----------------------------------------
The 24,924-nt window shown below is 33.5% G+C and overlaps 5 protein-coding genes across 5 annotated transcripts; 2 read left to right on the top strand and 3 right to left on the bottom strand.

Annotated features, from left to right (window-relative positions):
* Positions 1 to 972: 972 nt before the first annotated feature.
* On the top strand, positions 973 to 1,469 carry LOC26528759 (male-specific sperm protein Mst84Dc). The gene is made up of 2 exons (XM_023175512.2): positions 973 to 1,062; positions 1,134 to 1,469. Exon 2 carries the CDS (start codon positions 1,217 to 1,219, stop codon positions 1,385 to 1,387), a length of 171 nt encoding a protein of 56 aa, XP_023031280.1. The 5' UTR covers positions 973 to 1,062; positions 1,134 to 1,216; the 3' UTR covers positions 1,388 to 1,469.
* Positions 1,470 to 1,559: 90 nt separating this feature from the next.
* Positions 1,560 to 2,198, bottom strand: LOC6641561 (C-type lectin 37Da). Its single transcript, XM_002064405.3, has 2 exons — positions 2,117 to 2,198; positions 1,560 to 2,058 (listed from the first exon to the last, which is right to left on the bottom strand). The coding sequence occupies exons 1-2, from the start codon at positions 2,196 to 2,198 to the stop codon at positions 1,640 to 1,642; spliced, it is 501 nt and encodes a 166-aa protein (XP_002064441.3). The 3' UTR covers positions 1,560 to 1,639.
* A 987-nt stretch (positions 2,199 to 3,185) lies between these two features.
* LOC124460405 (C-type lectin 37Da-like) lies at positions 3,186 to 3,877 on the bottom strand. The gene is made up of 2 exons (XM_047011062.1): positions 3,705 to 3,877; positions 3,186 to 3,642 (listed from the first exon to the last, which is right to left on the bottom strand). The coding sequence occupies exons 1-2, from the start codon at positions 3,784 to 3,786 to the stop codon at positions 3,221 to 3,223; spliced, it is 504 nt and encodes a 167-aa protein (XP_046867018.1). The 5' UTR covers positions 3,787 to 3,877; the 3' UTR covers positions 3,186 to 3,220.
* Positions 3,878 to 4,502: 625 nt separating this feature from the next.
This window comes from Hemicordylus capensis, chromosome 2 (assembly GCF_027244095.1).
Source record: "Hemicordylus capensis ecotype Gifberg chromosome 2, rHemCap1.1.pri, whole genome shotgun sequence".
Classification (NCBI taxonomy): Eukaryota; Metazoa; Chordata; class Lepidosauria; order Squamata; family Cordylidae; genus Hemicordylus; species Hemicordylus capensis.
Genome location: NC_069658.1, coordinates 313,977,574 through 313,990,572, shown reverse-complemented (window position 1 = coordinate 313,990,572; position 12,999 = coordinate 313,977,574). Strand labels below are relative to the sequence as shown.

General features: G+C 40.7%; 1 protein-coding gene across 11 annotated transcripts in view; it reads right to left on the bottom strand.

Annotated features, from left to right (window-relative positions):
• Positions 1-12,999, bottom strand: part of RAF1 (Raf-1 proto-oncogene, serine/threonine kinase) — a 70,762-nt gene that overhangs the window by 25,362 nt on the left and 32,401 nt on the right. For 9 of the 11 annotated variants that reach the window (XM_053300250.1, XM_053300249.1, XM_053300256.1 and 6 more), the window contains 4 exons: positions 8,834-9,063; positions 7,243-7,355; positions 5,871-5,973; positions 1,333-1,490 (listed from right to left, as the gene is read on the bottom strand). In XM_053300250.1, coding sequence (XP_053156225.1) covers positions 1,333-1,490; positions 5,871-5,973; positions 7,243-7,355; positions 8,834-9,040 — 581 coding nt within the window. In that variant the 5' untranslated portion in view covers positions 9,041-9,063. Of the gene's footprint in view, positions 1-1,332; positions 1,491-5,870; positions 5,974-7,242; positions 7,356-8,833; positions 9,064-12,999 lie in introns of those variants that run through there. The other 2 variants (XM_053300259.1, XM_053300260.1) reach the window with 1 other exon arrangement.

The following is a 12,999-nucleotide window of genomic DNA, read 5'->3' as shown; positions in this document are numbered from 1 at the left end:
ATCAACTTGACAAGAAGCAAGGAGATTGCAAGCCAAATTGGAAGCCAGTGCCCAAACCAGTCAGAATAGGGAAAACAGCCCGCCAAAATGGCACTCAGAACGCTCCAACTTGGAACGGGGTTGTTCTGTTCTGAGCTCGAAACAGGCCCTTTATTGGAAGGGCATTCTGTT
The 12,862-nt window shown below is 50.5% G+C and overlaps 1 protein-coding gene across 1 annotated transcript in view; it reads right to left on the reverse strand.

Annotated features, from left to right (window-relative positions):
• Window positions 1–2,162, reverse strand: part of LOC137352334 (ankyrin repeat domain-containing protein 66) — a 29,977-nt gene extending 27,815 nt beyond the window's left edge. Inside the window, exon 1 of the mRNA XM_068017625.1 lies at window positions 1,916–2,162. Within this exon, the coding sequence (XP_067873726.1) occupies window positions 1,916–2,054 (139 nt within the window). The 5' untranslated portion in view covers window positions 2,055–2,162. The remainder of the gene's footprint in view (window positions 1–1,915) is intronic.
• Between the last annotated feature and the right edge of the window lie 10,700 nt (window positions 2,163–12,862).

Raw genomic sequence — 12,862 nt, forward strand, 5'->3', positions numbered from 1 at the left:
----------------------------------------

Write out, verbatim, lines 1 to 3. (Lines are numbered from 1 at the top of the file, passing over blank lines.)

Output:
The 24,924-nt window shown below is 33.5% G+C and overlaps 5 protein-coding genes across 5 annotated transcripts; 2 read left to right on the top strand and 3 right to left on the bottom strand.

Annotated features, from left to right (window-relative positions):
* Positions 1 to 972: 972 nt before the first annotated feature.